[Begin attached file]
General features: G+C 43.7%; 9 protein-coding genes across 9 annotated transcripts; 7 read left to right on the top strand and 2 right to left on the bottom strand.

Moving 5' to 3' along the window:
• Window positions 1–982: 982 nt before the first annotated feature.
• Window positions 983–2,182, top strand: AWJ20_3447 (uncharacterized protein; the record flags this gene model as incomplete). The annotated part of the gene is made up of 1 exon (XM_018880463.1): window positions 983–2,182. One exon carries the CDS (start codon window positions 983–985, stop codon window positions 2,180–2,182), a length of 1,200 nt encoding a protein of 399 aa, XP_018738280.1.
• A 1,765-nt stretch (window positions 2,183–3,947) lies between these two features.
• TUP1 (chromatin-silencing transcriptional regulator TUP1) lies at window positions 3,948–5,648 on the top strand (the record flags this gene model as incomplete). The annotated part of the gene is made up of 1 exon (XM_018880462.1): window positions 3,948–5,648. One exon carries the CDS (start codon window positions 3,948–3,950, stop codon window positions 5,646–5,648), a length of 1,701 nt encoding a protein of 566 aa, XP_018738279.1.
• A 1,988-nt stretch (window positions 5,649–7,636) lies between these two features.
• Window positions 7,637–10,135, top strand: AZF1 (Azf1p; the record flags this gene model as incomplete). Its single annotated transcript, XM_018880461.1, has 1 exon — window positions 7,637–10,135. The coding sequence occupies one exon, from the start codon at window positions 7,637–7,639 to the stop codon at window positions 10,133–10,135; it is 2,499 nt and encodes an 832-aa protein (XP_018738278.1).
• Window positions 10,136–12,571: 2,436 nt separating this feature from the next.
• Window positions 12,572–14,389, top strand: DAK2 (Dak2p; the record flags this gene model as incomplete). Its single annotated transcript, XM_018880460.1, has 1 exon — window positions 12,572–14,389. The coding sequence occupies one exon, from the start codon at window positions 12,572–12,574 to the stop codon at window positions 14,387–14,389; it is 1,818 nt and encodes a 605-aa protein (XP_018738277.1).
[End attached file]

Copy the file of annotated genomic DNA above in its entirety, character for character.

General features: G+C 43.7%; 9 protein-coding genes across 9 annotated transcripts; 7 read left to right on the top strand and 2 right to left on the bottom strand.

Moving 5' to 3' along the window:
• Window positions 1–982: 982 nt before the first annotated feature.
• Window positions 983–2,182, top strand: AWJ20_3447 (uncharacterized protein; the record flags this gene model as incomplete). The annotated part of the gene is made up of 1 exon (XM_018880463.1): window positions 983–2,182. One exon carries the CDS (start codon window positions 983–985, stop codon window positions 2,180–2,182), a length of 1,200 nt encoding a protein of 399 aa, XP_018738280.1.
• A 1,765-nt stretch (window positions 2,183–3,947) lies between these two features.
• TUP1 (chromatin-silencing transcriptional regulator TUP1) lies at window positions 3,948–5,648 on the top strand (the record flags this gene model as incomplete). The annotated part of the gene is made up of 1 exon (XM_018880462.1): window positions 3,948–5,648. One exon carries the CDS (start codon window positions 3,948–3,950, stop codon window positions 5,646–5,648), a length of 1,701 nt encoding a protein of 566 aa, XP_018738279.1.
• A 1,988-nt stretch (window positions 5,649–7,636) lies between these two features.
• Window positions 7,637–10,135, top strand: AZF1 (Azf1p; the record flags this gene model as incomplete). Its single annotated transcript, XM_018880461.1, has 1 exon — window positions 7,637–10,135. The coding sequence occupies one exon, from the start codon at window positions 7,637–7,639 to the stop codon at window positions 10,133–10,135; it is 2,499 nt and encodes an 832-aa protein (XP_018738278.1).
• Window positions 10,136–12,571: 2,436 nt separating this feature from the next.
• Window positions 12,572–14,389, top strand: DAK2 (Dak2p; the record flags this gene model as incomplete). Its single annotated transcript, XM_018880460.1, has 1 exon — window positions 12,572–14,389. The coding sequence occupies one exon, from the start codon at window positions 12,572–12,574 to the stop codon at window positions 14,387–14,389; it is 1,818 nt and encodes a 605-aa protein (XP_018738277.1).